Significance: Collagen is the most abundant protein in vertebrates and is found in tissues that regularly experience tension, compression, and shear forces. However, the underlying mechanism of collagen fibril formation and remodeling is poorly understood. Aim: We explore how a collagen monomer is visualized using fluorescence microscopy and how its spatial orientation is determined. Defining the orientation of collagen monomers is not a trivial problem, as the monomer has a weak contrast and is relatively small. It is possible to attach fluorescence tags for contrast, but the size is still a problem for detecting orientation using fluorescence microscopy. Approach: We present two methods for detecting a monomer and classifying its orientation. A modified Gabor filter set and an automatic classifier trained by convolutional neural network based on a synthetic dataset were used. Results: By evaluating the performance of these two approaches with synthetic and experimental data, our results show that it is possible to determine the location and orientation with an error of 1/437 deg of a single monomer with fluorescence microscopy. Conclusions: These findings can contribute to our understanding of collagen monomers interaction with collagen fibrils surface during fibril formation and remodeling.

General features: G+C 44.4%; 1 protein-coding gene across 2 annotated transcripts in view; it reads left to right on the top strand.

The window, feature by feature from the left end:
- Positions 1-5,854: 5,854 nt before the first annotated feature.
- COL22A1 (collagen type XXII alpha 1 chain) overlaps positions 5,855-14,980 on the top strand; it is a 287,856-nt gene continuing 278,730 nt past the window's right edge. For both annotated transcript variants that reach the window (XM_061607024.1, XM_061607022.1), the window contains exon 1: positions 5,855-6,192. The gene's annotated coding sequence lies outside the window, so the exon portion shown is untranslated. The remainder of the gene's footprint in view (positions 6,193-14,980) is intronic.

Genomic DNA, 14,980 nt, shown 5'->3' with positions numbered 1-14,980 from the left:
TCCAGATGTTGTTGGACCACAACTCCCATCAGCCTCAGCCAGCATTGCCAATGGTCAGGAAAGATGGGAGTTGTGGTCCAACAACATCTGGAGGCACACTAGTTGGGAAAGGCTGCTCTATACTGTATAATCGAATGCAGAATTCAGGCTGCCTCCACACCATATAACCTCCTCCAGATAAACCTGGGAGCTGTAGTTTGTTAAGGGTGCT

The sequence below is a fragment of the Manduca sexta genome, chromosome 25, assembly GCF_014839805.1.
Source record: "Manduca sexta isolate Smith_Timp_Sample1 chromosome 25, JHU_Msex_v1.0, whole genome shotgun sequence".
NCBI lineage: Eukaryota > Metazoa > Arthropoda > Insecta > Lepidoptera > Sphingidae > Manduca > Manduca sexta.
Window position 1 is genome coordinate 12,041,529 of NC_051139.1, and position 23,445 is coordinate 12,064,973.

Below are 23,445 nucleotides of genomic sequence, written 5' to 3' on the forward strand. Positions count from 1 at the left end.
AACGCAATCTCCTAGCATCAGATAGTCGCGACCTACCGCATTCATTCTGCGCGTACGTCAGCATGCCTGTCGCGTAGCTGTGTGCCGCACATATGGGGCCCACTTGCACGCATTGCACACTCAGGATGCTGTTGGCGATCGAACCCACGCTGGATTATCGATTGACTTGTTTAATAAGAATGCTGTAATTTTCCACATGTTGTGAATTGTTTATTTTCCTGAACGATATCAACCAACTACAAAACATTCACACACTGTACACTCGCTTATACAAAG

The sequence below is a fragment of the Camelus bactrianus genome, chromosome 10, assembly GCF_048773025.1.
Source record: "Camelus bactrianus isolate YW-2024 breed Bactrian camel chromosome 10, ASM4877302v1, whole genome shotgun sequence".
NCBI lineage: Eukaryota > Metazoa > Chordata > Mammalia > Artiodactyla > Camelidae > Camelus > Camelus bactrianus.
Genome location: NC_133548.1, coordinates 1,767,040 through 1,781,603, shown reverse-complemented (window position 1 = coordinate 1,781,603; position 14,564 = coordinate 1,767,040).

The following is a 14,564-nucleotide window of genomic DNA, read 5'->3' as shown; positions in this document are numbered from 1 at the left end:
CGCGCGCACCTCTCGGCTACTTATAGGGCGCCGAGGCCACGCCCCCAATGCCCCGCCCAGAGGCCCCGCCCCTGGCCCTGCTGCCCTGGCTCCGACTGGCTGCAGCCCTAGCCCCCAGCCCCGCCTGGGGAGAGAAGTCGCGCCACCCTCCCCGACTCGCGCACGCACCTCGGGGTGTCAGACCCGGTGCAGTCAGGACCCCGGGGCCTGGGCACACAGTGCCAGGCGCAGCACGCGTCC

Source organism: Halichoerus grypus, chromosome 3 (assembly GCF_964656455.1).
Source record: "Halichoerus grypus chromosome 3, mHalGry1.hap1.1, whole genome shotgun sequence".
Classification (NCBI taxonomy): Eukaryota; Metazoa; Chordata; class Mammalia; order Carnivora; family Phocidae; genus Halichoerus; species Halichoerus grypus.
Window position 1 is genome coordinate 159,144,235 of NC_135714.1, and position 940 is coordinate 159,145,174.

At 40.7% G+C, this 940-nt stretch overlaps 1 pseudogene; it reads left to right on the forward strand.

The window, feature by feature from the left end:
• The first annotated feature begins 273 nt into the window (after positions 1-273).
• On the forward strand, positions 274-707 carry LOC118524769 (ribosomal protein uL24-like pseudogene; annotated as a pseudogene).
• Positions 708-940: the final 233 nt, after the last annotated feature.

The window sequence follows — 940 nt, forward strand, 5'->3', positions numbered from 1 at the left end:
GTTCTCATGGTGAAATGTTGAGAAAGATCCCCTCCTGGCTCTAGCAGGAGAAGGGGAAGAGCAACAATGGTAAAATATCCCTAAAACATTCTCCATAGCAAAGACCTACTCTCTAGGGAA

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- convolutional neural network
- fluorescence microscopy
- Gabor filter
- monomer orientation